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brightknight

gameplay programming: when to use lua and when to use c++

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I need some things cleared out as i cant seem to find anything that explains this to me,

Anyway Say i was making a game, this hypothetical game was about getting to the finish line before the npcs,

the player can walk run and jump and so can the npcs. and the point is to finish first. When making this game what parts would i code(c++) and what parts would i script(lua),

 

no answers involving things like graphics physics or anything done by the game engine as those would obviously be written in a low level language.

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Lua scripts are easier to treat a resource. You can have a file represent an enemy type or another dynamic object in your game. This file can include the name of a script to use as the object's behavior.
This makes extending the game easy to do, and you really begin to see the benefit when your game has many different types of dynamic objects. You do pay the cost of having to create a binding layer between lua and c++. So the benefit may not be worth it if you aren't going to have many types of objects in your game.

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With Lua being faster and easier to write, I'd try to push as much as possible into Lua. What's the point of a scripting language if you don't use it when you can?

This then leaves the "lua is too slow for this" parts in C++ (as well as the lua glue to the C++ libraries).

 

However, that part could be a lot smaller than you'd think at first sight.

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With Lua being faster and easier to write, I'd try to push as much as possible into Lua. What's the point of a scripting language if you don't use it when you can?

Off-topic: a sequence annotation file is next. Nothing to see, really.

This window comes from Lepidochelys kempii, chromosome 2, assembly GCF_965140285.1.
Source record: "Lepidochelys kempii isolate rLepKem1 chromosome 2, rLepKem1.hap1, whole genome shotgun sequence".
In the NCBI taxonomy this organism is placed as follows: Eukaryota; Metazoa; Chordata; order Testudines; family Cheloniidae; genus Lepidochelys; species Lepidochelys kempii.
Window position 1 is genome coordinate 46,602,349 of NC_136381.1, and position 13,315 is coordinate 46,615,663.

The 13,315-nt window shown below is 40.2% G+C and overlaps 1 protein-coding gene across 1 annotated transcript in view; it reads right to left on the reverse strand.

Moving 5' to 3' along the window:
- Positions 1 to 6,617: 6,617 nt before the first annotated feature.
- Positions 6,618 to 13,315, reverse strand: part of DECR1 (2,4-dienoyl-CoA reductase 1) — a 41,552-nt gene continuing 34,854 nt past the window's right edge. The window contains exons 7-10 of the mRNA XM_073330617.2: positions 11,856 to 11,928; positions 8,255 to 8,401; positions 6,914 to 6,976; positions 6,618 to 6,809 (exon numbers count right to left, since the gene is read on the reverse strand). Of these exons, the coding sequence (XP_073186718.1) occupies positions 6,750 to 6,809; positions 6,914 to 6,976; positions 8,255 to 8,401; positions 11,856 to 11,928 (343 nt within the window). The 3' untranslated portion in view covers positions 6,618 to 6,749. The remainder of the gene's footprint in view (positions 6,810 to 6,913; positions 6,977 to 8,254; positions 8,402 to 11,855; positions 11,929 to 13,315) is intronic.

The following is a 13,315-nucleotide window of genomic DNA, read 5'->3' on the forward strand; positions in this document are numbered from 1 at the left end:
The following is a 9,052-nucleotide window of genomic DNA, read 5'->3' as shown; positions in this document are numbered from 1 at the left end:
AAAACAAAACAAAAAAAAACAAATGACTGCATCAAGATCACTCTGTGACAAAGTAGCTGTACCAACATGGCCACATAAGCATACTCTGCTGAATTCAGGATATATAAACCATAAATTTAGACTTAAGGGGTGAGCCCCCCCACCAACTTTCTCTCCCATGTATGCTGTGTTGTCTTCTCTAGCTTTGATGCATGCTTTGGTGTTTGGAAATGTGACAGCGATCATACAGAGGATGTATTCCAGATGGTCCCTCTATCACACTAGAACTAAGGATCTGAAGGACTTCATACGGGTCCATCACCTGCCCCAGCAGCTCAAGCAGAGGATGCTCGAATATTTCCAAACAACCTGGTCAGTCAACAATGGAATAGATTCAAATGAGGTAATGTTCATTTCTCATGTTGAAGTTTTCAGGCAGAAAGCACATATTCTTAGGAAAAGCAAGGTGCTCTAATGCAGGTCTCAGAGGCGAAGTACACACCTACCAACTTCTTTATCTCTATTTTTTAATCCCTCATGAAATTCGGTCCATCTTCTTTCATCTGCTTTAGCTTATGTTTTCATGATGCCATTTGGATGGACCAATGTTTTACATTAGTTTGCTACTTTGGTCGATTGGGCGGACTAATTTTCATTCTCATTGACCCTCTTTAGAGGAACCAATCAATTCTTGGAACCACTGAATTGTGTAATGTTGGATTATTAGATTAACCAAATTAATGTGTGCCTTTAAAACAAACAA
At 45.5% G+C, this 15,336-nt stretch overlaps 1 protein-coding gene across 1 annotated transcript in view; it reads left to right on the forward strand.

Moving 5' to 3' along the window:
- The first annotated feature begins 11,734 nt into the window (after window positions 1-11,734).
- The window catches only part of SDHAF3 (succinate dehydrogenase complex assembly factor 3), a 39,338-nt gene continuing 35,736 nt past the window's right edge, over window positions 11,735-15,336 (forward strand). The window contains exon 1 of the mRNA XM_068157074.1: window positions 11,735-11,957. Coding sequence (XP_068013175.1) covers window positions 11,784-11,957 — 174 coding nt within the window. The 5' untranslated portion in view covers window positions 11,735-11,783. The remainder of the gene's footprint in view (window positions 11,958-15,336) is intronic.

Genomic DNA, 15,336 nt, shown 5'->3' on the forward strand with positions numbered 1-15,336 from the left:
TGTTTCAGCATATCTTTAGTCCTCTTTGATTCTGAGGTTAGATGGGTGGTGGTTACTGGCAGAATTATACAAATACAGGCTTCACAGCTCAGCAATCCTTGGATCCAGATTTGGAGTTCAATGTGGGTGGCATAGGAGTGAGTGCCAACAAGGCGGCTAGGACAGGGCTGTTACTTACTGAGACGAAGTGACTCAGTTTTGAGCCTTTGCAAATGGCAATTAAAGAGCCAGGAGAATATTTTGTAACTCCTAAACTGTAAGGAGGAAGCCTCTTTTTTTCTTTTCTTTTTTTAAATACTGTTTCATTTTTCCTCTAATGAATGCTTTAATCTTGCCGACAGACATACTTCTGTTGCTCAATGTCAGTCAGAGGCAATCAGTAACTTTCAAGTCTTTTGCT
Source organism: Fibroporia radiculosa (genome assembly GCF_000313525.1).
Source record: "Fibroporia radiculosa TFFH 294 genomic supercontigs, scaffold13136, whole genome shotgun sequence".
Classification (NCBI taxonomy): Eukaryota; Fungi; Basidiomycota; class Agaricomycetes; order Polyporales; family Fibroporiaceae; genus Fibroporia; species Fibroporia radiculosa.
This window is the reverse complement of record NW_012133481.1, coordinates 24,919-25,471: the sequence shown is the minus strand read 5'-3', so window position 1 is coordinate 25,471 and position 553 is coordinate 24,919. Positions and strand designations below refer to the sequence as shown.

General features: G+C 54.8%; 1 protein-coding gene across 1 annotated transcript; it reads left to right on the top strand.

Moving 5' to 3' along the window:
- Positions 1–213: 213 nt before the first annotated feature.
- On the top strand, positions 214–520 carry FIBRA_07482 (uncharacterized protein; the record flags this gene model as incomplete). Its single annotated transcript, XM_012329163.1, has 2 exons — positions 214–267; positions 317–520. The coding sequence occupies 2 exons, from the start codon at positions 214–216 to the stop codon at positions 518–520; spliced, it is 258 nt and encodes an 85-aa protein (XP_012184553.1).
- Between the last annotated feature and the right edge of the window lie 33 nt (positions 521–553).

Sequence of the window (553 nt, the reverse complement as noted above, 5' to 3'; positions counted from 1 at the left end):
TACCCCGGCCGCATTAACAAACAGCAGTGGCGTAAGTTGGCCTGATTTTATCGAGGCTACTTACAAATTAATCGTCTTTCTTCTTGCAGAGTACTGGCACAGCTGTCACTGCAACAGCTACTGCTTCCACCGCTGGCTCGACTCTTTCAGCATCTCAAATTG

This then leaves the "lua is too slow for this" parts in C++ (as well as the lua glue to the C++ libraries).

 

However, that part could be a lot smaller than you'd think at first sight.

So basically lua it as much as possible until you need c++ for performance reasons,

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However, that part could be a lot smaller than you'd think at first sight.

Especially if you use LuaJIT :D Damn, it's fast.

So basically lua it as much as possible until you need c++ for performance reasons,

If you enjoy programming in the language and find it more productive than writing C++ code, sure!
I've worked on half a dozen console games (this-gen and prev-gen) that use Lua as their main language, and C++ for engine / high-perf stuff. The reason for that is that it's much faster to write a game in Lua than it is to write one in C++ (i.e. productivity).

Some people don't like 'scripting languages' (e.g. Epic/Unreal voted on which scripting language to use in UE4, and C++ won... :o), so in some games you'd only see it used as a DDL for entities, triggers, etc...

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However, that part could be a lot smaller than you'd think at first sight.

Especially if you use LuaJIT :D Damn, it's fast.


Unfortunately, LuaJIT decided to stick with the Lua 5.1 language, and not upgrade to newer versions.

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"core" or "non-core" isn't that relevant, more relevant is how often a thing must be done.

 

In that sense, it depends what "shooting" means. If you mean user pulling the trigger, that happens 5 times a second or so, max? (Billy the Kid player)

If "shooting" means "moving a bullet", that happens once a frame, say 50Hz?

If "shooting" means 1000 enemies all moving bullets, that's say 50KHz?

 

My guess is that anything less or equal to once a frame is pretty feasible. A game like CorsixTH does pretty much everything in Lua, and that works even without LuaJIT.

Edited by Alberth

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